Theme: A Warning to Submit
In this week’s studies we are reminded of the sinful folly and the tragic results that await all those who live in rebellion against God, and of the need to bow before the Lord Jesus Christ in grateful submission. 
Scripture: Psalm 2:1-12
In the final section of this psalm, verses 10-12, the narrator speaks again, uttering words of warning and entreaty to those who have not yet bowed before God’s Son. Since the author of the psalm is not specifically identified, it is perhaps not overly whimsical to follow Ironside at this point too, since he speaks of “four voices” in the psalm: those of the world, of God the Father, of God the Son, and of God the Holy Spirit. It is the role of the Holy Spirit to draw us to Jesus, which is what the individual I have called the narrator is doing here.  Ironside calls his “a very gentle, a very loving, a very tender voice.”1
What does this gentle, loving and tender voice call on these rebellious human beings to do? A number of things: to “be wise,” “be warned,” to “serve the Lord with fear,” and to “rejoice with trembling” (vv. 10-11). But chiefly they are to “kiss the Son” in submission.2
That is what these rulers will not do, of course. It is why they are in danger of a final, fierce destruction. Make sure you are not among them. The rulers of the world rage against Christ. But why should you? The hands he holds forth for you to kiss are hands that were pierced by nails when he was crucified in your place. One day he is coming as the great judge of all. On that day the wicked will be punished, but today is the day of his grace. He invites you to come to him.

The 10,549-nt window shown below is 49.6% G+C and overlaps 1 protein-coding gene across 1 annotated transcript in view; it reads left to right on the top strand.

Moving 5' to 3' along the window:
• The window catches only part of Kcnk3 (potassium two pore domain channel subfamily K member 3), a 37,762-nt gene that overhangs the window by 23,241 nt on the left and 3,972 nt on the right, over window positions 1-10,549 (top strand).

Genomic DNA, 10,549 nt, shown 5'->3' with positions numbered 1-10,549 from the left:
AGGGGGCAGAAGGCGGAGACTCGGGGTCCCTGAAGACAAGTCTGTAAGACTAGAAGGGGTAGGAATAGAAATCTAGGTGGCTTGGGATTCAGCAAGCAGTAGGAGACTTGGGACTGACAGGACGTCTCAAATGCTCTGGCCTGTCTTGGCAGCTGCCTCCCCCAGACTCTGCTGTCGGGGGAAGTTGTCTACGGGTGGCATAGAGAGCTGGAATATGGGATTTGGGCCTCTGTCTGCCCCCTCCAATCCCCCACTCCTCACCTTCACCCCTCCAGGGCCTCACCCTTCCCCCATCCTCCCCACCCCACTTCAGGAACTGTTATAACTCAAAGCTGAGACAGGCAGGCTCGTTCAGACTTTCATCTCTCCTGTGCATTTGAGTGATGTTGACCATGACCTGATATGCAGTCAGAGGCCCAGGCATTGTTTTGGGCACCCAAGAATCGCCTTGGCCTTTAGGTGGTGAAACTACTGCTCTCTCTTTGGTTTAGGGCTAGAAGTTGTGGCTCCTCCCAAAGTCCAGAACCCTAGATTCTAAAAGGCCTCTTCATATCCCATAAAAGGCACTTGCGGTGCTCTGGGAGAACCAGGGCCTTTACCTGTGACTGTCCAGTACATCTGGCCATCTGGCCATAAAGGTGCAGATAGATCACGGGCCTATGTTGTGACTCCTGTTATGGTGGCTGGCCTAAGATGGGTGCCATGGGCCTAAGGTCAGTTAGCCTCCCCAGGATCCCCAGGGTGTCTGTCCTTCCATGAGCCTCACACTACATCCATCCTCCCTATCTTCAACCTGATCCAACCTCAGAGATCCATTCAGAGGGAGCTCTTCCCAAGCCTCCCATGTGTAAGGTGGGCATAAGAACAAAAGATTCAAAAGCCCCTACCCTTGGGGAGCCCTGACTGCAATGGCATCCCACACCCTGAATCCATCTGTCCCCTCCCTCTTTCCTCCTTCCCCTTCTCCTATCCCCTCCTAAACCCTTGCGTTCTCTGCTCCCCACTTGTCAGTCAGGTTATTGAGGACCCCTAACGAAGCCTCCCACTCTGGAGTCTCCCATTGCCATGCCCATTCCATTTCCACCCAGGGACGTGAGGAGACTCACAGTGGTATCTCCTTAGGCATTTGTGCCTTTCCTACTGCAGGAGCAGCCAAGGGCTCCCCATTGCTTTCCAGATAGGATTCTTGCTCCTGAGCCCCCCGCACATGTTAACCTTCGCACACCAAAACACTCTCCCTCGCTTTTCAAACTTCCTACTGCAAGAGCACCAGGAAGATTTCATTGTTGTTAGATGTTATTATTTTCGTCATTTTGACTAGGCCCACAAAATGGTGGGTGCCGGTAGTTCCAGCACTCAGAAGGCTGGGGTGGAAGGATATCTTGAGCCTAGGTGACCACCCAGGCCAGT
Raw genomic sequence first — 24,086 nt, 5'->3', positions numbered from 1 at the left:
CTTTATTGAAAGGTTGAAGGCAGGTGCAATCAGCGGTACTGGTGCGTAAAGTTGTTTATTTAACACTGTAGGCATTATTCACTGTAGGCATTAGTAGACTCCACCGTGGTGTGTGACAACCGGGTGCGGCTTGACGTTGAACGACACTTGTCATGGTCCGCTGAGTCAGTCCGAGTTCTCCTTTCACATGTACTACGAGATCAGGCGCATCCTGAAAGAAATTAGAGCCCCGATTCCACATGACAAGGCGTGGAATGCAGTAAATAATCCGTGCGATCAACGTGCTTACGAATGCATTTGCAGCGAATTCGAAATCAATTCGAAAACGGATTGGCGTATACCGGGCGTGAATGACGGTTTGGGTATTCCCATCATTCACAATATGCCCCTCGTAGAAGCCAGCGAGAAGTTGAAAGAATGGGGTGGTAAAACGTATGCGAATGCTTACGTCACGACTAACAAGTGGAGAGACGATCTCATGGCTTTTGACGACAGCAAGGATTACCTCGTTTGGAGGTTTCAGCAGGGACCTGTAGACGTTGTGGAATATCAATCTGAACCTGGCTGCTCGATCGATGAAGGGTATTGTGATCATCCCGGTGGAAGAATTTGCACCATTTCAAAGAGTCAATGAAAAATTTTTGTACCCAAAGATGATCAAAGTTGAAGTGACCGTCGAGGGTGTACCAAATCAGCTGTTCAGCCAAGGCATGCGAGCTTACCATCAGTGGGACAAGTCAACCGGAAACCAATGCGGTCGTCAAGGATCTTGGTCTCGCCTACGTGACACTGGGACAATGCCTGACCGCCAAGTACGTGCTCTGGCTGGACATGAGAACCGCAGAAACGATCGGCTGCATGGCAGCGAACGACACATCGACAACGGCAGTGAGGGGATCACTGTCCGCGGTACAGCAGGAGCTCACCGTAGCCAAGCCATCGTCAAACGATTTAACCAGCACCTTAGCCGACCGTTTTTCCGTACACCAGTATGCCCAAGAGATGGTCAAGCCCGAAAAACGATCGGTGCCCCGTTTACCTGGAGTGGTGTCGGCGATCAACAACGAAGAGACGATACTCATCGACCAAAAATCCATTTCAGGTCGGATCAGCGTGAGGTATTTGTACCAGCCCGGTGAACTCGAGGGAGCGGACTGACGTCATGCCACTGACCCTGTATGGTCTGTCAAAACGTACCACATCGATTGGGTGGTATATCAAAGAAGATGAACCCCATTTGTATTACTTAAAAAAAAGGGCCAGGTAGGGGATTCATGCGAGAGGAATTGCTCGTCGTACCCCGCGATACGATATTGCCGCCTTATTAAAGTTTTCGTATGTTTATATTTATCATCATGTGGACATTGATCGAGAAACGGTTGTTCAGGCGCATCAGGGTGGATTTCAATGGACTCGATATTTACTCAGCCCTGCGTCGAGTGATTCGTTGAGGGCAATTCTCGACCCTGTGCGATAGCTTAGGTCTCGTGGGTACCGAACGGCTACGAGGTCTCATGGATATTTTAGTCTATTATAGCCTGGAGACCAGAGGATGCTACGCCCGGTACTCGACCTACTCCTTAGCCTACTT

The final verse says, “Blessed are all who take refuge in him.” It is a reminder that the only refuge from the wrath of God is God’s mercy unfolded at the cross of Jesus Christ.
Study Questions:

What does the voice of the narrator call the kings to do?  Explain what each of these means.  
What does the voice call you to do in response to this psalm?

Reflection: Recount how the Lord has been your refuge in the past.  What does that teach you about Christ and how you are to rely upon him in both the present and the future?
For Further Study: For a fuller understanding of how Jesus is our refuge, download and listen for free to James Boice’s message on Psalm 31, “Rock of Refuge.”  (Discount will be applied at checkout.)
1H. A. Ironside, Studies on Book One of the Psalms (New York: Loizeaux Brothers, 1952), p. 21. 
2 This phrase has been the subject of imaginative reworking by scholars because the word translated “son” is bar, the Aramaic word for “son,” rather than the Hebrew word ben, which would be expected. But use of an Aramaic loan word is not impossible and may even be appropriate since the admonition is directed, not to Jews, but to the Gentile nations. The word did not seem to bother the oldest Jewish commentators, who explained it as an attempt to avoid the dissonant sound that would result in the Hebrew sentence if ben were used. For a discussion of the debate see Peter C. Craigie, Word Biblical Commentary, vol. 19, Psalms 1-50, p. 64; H. C. Leupold, Exposition of the Psalms (Grand Rapids: Baker, 1969), pp. 56-57; and Franz Delitzsch, Biblical Commentary on the Psalms, vol. 1, trans. Francis Bolton (Grand Rapids: Eerdmans, n.d.), pp. 97-98.

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